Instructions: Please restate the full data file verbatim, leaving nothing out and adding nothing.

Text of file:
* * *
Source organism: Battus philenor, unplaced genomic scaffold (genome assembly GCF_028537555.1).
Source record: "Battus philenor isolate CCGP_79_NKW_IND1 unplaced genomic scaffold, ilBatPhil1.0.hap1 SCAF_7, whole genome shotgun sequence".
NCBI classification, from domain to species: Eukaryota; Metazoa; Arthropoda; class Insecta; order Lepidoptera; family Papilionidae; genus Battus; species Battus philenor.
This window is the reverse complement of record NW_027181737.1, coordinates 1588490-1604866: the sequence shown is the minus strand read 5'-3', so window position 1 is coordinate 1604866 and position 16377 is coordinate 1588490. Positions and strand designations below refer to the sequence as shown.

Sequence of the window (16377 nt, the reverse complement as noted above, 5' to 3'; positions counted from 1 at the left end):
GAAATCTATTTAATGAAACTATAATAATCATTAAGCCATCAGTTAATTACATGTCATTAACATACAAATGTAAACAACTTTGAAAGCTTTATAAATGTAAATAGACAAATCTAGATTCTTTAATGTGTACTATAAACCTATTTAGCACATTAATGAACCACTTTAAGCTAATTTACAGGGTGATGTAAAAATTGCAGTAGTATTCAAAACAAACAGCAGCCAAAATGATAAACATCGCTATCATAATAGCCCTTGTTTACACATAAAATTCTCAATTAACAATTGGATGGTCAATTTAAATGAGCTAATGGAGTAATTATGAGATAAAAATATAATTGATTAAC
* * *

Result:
Source organism: Battus philenor, unplaced genomic scaffold (genome assembly GCF_028537555.1).
Source record: "Battus philenor isolate CCGP_79_NKW_IND1 unplaced genomic scaffold, ilBatPhil1.0.hap1 SCAF_7, whole genome shotgun sequence".
NCBI classification, from domain to species: Eukaryota; Metazoa; Arthropoda; class Insecta; order Lepidoptera; family Papilionidae; genus Battus; species Battus philenor.
This window is the reverse complement of record NW_027181737.1, coordinates 1588490-1604866: the sequence shown is the minus strand read 5'-3', so window position 1 is coordinate 1604866 and position 16377 is coordinate 1588490. Positions and strand designations below refer to the sequence as shown.

Sequence of the window (16377 nt, the reverse complement as noted above, 5' to 3'; positions counted from 1 at the left end):
GAAATCTATTTAATGAAACTATAATAATCATTAAGCCATCAGTTAATTACATGTCATTAACATACAAATGTAAACAACTTTGAAAGCTTTATAAATGTAAATAGACAAATCTAGATTCTTTAATGTGTACTATAAACCTATTTAGCACATTAATGAACCACTTTAAGCTAATTTACAGGGTGATGTAAAAATTGCAGTAGTATTCAAAACAAACAGCAGCCAAAATGATAAACATCGCTATCATAATAGCCCTTGTTTACACATAAAATTCTCAATTAACAATTGGATGGTCAATTTAAATGAGCTAATGGAGTAATTATGAGATAAAAATATAATTGATTAAC